How do seals protect themselves from predators?

Updated March 24, 2017

Many people know seals only from zoos or circus acts, but seals are found in the wild in the waters of the Arctic and Antarctic, the rocky islands of Scotland and the tropical beaches of Hawaii, according to the Scottish Natural Heritage nature group. Although some species, such as the leopard seal, are formidable predators themselves, seals are threatened by several animals, including polar bears, killer whales, sharks and human beings.


Ringed seals inhabit the Arctic seas, according to the Alaskan Department of Fish and Game. Foxes and ravens feed on the pups, and killer whales and polar bears feed on pups and adults alike. In fact, ringed seals are one of the mainstays of a polar bear's diet. When pregnant, female seals protect their young by building lairs under snowdrifts to shield them from the harsh Arctic weather and predators--though foxes sometimes tunnel inside.

The Right Beach

The Wildlife Trust says the rare monk seal of Hawaii has one major natural predator: the shark. When monk seals become pregnant, they find sandy beaches and lie there until they give birth to a single seal pup. To protect their pups from sharks, the mothers choose beaches where the ocean stays shallow until well out in the water; if the seabed drops away fast, creating deep waters near the shore, sharks may be able to come in close and snatch the pups when they first enter the sea.


Seals that have adapted to live in the Antarctic protect themselves just by their location. The Antarctic has no natural land predators; while killer whales and leopard seals may attack other seals in the water, as long as the seals rest on the ice, they're safe.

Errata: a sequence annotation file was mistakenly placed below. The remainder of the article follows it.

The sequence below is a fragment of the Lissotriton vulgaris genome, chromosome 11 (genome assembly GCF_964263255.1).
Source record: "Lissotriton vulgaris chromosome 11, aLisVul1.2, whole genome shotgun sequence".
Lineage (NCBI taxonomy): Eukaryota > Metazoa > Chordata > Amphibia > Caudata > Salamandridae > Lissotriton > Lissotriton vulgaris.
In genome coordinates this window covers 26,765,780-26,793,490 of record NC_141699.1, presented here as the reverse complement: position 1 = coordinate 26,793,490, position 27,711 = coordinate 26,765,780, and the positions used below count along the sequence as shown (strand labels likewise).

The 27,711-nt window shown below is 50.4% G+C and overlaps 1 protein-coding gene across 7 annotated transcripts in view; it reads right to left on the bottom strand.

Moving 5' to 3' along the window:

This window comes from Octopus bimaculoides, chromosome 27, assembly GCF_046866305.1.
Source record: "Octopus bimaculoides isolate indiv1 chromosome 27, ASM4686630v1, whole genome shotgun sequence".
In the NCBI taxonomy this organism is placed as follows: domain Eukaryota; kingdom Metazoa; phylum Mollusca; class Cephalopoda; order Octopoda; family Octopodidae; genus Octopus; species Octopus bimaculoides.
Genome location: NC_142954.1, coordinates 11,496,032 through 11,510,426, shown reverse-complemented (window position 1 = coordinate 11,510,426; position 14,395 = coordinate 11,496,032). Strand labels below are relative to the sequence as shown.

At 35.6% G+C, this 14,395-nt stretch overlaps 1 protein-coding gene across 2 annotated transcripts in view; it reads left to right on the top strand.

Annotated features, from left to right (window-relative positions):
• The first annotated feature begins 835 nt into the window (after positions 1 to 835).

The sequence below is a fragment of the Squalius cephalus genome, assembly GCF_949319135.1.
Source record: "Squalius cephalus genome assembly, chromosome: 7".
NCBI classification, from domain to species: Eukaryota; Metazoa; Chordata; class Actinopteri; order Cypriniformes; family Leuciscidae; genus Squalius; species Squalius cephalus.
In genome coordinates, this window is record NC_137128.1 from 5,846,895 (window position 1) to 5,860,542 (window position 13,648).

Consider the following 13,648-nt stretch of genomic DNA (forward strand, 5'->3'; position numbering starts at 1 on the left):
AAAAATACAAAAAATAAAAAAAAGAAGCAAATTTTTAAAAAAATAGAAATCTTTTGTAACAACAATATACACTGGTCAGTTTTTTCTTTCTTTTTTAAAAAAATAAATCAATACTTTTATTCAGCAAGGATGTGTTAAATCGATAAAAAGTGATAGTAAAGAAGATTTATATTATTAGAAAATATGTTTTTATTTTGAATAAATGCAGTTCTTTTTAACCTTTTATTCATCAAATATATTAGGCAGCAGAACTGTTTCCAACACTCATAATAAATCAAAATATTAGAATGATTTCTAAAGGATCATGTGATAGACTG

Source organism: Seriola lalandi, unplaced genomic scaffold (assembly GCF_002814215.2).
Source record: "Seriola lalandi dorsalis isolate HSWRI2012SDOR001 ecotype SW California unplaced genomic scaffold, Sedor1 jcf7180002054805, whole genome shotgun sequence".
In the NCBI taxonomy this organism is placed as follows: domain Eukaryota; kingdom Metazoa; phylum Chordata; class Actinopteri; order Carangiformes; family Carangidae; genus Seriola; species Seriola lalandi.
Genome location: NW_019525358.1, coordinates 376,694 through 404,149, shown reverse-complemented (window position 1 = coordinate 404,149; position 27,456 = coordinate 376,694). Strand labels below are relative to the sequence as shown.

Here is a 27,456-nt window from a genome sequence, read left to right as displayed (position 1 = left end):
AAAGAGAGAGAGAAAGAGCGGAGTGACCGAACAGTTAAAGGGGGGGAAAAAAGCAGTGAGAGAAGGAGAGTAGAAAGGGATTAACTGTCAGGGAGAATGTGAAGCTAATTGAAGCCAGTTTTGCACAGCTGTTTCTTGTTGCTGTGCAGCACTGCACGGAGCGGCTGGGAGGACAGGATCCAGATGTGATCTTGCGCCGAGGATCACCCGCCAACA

Where They Swim

Weddell seals, the southernmost species, spend much of their swimming time under the Antarctic ice, where predators usually don't follow. The northern elephant seals feed by diving deeper than the animals that prey on them, and females stay out in the open ocean as much as possible because there are even fewer seal predators there.

The Most Dangerous Predator

Human beings have killed seals for their meat, blubber and fur. Thanks to human tools such as boats and harpoons, seals are no match for us; only legal restrictions on seal hunting keep them safe from Homo sapiens.

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About the Author

A graduate of Oberlin College, Fraser Sherman began writing in 1981. Since then he's researched and written newspaper and magazine stories on city government, court cases, business, real estate and finance, the uses of new technologies and film history. Sherman has worked for more than a decade as a newspaper reporter, and his magazine articles have been published in "Newsweek," "Air & Space," "Backpacker" and "Boys' Life." Sherman is also the author of three film reference books, with a fourth currently under way.